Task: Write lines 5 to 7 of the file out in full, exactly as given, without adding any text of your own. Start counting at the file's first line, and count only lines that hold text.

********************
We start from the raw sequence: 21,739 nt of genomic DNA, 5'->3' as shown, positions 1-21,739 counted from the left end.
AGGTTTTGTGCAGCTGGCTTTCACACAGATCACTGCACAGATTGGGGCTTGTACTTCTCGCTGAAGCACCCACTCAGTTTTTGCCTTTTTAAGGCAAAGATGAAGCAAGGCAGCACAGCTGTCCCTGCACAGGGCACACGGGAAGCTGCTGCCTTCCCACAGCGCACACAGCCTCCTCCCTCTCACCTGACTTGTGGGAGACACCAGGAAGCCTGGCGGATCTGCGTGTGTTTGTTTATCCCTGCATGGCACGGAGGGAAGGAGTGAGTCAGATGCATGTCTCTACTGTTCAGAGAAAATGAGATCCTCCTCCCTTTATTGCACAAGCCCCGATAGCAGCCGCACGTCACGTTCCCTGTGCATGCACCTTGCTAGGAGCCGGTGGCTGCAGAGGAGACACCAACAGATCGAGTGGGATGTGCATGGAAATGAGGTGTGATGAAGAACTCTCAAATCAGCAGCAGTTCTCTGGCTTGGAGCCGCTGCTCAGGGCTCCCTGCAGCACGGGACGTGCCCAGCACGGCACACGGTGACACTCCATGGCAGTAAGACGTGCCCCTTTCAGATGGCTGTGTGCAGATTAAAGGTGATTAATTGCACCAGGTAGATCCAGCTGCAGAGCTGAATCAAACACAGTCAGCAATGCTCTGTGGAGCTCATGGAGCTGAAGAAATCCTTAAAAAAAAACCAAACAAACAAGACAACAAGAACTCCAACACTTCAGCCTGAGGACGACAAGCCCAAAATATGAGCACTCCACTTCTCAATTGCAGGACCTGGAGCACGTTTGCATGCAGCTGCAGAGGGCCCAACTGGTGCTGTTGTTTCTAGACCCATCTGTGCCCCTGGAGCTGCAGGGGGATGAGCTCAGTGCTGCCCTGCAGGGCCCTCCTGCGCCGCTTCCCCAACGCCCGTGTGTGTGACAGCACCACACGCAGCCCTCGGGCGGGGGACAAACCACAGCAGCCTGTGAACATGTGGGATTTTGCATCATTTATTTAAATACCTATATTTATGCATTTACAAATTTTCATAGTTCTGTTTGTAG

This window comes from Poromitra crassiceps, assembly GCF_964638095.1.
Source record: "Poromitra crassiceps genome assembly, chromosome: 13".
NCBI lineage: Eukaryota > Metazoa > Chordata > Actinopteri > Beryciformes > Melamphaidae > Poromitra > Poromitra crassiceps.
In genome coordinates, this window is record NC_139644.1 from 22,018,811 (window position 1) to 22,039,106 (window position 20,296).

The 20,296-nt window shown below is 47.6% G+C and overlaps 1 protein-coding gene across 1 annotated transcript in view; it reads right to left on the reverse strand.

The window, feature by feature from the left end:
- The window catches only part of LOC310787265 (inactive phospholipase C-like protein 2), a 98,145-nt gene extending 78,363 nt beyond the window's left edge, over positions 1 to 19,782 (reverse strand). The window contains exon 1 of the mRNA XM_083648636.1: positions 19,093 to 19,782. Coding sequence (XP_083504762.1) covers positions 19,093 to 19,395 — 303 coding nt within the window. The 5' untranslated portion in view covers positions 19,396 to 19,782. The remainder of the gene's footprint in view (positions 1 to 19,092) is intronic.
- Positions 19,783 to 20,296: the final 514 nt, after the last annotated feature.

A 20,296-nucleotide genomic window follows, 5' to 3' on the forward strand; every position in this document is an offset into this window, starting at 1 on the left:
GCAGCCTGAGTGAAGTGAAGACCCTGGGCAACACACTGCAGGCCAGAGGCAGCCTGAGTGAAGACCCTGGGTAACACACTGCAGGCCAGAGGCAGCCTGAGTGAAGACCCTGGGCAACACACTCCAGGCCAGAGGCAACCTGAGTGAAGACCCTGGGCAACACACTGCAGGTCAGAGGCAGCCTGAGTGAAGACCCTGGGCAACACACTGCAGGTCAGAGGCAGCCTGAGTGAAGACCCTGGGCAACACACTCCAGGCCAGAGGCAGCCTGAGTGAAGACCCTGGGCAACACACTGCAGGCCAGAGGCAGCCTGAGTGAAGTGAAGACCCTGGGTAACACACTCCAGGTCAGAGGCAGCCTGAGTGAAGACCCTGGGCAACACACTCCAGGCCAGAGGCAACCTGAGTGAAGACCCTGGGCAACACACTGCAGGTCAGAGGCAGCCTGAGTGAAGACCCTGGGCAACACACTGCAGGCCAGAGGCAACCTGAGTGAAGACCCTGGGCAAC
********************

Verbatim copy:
NCBI lineage: Eukaryota > Metazoa > Chordata > Actinopteri > Beryciformes > Melamphaidae > Poromitra > Poromitra crassiceps.
In genome coordinates, this window is record NC_139644.1 from 22,018,811 (window position 1) to 22,039,106 (window position 20,296).

The 20,296-nt window shown below is 47.6% G+C and overlaps 1 protein-coding gene across 1 annotated transcript in view; it reads right to left on the reverse strand.